21 Jan 2019
Stocks higher on Chinese stimulus
- Local and global stock prices finished higher this week, spurred by Chinese stimulus and increasingly positive expectations of a US-China trade resolution.
- Analysts expect the largest 500 US companies’ earnings per share to grow 6-8% this year, compared with over 23% growth in 2018 which was boosted by corporate tax cuts and government stimulus. 4th quarter earnings are expected to grow at 14%.
- In local stock news, Wesfarmers expect net debt to reduce to $300m, from $3.6bn, following the receipt of proceeds from a number of transactions. The company guided for lower earnings from its department store division, highlighting the tough discretionary environment.
- Australian consumer confidence has taken a hit in January turning negative for the 1st time since November 2017. The slide in house prices, and concerns regarding the Australian economy and US-China trade have weighed on sentiment.
- Australians spent $26.12bn in retail sales in November, which came in above expectations.
- US inflation data printed in line with consensus expectations for December, down slightly from November, and up 1.9% on the same time last year. Core inflation (ex-food and energy) rose slightly for the month, and is up 2.2% on the year.
- Eurozone industrial production posted its biggest decline in almost 3 years in November, coming in below already negative estimates. Tariffs on trade continuing to hurt the export dependent region. Central bank policy to remain expansionary.
- Car sales have fallen in China for the first time in 20 years as consumption wanes on mounting concerns regarding the economy.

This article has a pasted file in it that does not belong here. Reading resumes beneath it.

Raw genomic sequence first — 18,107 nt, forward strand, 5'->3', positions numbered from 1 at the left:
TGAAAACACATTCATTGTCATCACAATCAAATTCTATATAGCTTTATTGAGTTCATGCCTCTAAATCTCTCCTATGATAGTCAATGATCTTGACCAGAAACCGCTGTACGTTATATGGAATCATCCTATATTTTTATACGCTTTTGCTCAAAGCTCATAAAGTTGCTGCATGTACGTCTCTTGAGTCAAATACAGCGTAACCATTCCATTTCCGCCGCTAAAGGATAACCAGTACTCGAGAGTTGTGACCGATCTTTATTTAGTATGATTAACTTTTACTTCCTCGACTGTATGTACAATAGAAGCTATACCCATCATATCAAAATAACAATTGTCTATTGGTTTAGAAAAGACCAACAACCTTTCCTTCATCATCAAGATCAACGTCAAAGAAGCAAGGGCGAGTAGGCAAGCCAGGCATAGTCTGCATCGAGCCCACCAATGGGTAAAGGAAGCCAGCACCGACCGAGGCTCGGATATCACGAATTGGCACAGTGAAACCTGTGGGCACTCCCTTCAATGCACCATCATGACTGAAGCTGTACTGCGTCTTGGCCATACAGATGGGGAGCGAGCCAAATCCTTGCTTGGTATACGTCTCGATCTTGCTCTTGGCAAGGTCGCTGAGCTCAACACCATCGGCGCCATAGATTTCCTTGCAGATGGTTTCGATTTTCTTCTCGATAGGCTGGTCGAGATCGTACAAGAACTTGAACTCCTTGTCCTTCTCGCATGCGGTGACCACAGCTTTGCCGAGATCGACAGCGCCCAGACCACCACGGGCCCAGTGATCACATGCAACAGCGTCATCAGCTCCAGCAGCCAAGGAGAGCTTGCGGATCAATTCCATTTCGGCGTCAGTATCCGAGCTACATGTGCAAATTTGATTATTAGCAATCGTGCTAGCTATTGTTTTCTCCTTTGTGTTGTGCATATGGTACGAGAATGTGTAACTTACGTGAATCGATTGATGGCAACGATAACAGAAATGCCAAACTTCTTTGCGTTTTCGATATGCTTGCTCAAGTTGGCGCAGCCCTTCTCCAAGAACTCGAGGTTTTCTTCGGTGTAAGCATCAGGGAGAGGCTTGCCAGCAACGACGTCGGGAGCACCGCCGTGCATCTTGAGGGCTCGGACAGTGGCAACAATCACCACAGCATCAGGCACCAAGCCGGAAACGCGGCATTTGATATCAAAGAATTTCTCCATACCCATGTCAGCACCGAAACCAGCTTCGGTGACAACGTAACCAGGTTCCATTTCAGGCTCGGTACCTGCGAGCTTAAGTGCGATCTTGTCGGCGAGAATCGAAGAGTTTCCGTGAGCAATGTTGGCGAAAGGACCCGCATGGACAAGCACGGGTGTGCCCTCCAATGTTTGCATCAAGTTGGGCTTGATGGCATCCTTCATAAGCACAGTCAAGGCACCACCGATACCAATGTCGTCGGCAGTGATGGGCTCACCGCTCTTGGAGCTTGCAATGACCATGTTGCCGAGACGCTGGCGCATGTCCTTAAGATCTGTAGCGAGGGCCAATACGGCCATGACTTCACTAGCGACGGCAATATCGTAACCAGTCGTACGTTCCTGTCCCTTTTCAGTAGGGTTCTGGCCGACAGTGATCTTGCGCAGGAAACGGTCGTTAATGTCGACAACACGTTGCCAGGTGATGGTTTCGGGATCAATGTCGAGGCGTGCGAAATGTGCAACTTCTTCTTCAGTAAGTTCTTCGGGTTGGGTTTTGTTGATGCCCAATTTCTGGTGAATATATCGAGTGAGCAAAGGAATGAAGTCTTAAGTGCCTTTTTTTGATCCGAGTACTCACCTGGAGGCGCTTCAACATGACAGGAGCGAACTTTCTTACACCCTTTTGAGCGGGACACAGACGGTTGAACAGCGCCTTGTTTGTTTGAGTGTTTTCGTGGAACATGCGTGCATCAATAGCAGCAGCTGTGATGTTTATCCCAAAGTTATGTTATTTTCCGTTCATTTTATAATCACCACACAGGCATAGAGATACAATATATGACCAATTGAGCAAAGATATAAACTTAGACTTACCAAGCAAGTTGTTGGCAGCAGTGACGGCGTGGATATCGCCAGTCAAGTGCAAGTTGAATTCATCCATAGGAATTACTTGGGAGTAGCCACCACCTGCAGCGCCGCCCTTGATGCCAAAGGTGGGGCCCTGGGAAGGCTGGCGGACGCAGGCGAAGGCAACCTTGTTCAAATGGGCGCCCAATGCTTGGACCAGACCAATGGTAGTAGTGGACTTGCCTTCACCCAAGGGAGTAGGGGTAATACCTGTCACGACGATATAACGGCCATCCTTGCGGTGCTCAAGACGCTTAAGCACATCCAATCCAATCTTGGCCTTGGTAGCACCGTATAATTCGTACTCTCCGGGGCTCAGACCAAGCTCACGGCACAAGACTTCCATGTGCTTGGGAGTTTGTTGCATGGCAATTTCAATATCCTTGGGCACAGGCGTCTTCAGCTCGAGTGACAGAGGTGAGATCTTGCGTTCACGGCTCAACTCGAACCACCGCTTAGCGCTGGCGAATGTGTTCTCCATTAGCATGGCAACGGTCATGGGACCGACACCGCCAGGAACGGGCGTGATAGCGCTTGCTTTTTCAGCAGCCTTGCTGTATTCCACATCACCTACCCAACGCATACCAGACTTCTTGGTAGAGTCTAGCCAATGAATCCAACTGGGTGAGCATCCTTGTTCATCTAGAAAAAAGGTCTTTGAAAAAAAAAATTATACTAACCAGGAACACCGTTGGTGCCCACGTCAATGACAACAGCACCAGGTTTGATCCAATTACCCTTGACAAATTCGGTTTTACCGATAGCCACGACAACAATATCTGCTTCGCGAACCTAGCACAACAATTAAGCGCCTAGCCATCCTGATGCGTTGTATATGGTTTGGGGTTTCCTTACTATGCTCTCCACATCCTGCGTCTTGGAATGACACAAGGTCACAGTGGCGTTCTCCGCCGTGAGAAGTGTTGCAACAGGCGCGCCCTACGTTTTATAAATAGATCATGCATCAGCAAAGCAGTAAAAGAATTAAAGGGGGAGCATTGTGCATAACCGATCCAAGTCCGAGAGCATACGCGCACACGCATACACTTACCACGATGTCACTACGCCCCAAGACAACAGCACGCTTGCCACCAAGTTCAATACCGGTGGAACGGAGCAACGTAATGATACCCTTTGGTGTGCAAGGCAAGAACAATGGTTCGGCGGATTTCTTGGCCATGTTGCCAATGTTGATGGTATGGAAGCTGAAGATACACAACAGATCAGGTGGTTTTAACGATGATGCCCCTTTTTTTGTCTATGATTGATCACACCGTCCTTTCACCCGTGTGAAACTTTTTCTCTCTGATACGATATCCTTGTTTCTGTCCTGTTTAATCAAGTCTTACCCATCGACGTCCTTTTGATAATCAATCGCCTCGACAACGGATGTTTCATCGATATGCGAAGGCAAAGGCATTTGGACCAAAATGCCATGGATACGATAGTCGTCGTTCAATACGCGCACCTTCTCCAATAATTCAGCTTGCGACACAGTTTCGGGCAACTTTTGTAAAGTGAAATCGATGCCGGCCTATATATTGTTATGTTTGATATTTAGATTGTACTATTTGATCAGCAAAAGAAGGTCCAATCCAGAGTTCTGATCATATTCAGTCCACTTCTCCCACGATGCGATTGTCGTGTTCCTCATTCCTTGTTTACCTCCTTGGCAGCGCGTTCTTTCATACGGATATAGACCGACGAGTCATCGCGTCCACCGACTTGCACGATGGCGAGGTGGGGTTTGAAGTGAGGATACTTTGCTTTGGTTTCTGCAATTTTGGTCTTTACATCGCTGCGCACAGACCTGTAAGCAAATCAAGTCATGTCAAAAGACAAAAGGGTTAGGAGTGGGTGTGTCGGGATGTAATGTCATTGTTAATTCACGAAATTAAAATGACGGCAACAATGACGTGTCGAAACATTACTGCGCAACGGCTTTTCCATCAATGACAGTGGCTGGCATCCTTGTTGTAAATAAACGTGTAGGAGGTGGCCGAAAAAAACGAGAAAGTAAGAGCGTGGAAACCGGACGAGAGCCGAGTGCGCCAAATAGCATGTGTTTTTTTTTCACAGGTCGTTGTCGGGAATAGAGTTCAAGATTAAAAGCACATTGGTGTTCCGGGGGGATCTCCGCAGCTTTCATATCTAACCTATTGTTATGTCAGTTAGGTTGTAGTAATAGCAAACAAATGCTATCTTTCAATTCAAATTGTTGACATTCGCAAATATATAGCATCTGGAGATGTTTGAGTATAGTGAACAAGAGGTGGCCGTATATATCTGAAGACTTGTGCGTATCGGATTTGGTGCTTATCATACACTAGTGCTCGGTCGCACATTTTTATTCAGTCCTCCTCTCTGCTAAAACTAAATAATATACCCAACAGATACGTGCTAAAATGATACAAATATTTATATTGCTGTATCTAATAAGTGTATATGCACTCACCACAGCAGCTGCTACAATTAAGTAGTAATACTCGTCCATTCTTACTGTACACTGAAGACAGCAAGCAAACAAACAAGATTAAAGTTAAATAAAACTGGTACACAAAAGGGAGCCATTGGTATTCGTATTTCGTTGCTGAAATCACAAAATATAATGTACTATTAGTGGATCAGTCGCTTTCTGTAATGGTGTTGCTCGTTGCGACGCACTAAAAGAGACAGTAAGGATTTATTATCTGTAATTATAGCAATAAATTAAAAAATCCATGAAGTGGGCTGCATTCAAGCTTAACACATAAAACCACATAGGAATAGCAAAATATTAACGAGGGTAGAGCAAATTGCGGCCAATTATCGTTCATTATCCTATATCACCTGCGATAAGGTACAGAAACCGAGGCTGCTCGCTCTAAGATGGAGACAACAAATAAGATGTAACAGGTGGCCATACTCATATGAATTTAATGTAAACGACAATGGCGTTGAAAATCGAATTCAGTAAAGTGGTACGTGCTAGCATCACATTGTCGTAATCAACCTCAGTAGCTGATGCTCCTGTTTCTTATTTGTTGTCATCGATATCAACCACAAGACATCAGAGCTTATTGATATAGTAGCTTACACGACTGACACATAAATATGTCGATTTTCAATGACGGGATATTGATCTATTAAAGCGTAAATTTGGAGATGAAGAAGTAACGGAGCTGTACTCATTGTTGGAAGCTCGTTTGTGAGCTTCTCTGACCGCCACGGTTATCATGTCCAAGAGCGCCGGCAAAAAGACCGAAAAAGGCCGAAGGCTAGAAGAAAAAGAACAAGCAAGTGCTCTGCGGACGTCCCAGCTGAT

- China plans to set a lower economic growth target of around 6% in 2019 compared with last year’s 6.5% target. US tariffs and weakening domestic demand hitting home.
- China’s trade surplus has dropped over 16% from the year before, marking the country’s lowest surplus since 2013.
- China’s central bank injected a record US$83bn into the country’s financial system, with the country likely to commit further stimulus ahead.
- Brexit got a little messier as expected, with the UK parliament convincingly voting down the Brexit agreement with the EU. PM May’s party then survived a no-confidence vote by a slim margin. Options include a new agreement, a 2nd referendum, new elections, or a disorderly Brexit (ie. with no agreement).
- A Chinese government official hinted the country will strengthen monitoring of its economic situation and improve its reserve of economic policies. There was also news of potential tax cuts on a large scale to prop up the slowing economy. Stimulus is coming, the where and the quantum we don’t know yet.
- President Trump rejected a call from his own party for temporarily reopening shuttered US government agencies to encourage negotiations with Democrats over “the wall”.
- Republicans crossed the floor in US parliament to vote with the Democrats in blocking President Trump and his Treasury Department from lifting sanctions on 3 Russian companies linked to a Russian oligarch.
- President Trump predicted that Washington would reach a deal with China to end their trade war, saying Beijing wants to negotiate and that talks are going well.
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